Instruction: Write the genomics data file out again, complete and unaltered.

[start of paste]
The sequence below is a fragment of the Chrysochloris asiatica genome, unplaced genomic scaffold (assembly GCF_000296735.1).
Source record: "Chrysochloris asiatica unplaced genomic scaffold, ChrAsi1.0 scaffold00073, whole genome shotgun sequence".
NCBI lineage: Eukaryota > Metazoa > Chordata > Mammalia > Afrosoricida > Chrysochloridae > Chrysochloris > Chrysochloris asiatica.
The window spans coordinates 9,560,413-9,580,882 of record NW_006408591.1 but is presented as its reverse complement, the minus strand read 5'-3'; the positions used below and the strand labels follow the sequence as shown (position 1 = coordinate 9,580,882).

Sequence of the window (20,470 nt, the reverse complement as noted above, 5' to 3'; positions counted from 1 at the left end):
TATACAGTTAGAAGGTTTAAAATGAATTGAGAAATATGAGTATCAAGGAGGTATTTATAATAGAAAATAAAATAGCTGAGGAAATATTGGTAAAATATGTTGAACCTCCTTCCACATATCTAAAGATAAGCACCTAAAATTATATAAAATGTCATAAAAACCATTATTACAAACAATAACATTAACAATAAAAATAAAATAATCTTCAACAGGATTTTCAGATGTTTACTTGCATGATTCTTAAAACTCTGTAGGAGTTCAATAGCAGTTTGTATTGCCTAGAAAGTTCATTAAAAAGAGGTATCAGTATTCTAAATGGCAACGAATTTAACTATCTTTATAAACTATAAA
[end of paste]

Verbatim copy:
The sequence below is a fragment of the Chrysochloris asiatica genome, unplaced genomic scaffold (assembly GCF_000296735.1).
Source record: "Chrysochloris asiatica unplaced genomic scaffold, ChrAsi1.0 scaffold00073, whole genome shotgun sequence".
NCBI lineage: Eukaryota > Metazoa > Chordata > Mammalia > Afrosoricida > Chrysochloridae > Chrysochloris > Chrysochloris asiatica.
The window spans coordinates 9,560,413-9,580,882 of record NW_006408591.1 but is presented as its reverse complement, the minus strand read 5'-3'; the positions used below and the strand labels follow the sequence as shown (position 1 = coordinate 9,580,882).

Sequence of the window (20,470 nt, the reverse complement as noted above, 5' to 3'; positions counted from 1 at the left end):
TATACAGTTAGAAGGTTTAAAATGAATTGAGAAATATGAGTATCAAGGAGGTATTTATAATAGAAAATAAAATAGCTGAGGAAATATTGGTAAAATATGTTGAACCTCCTTCCACATATCTAAAGATAAGCACCTAAAATTATATAAAATGTCATAAAAACCATTATTACAAACAATAACATTAACAATAAAAATAAAATAATCTTCAACAGGATTTTCAGATGTTTACTTGCATGATTCTTAAAACTCTGTAGGAGTTCAATAGCAGTTTGTATTGCCTAGAAAGTTCATTAAAAAGAGGTATCAGTATTCTAAATGGCAACGAATTTAACTATCTTTATAAACTATAAA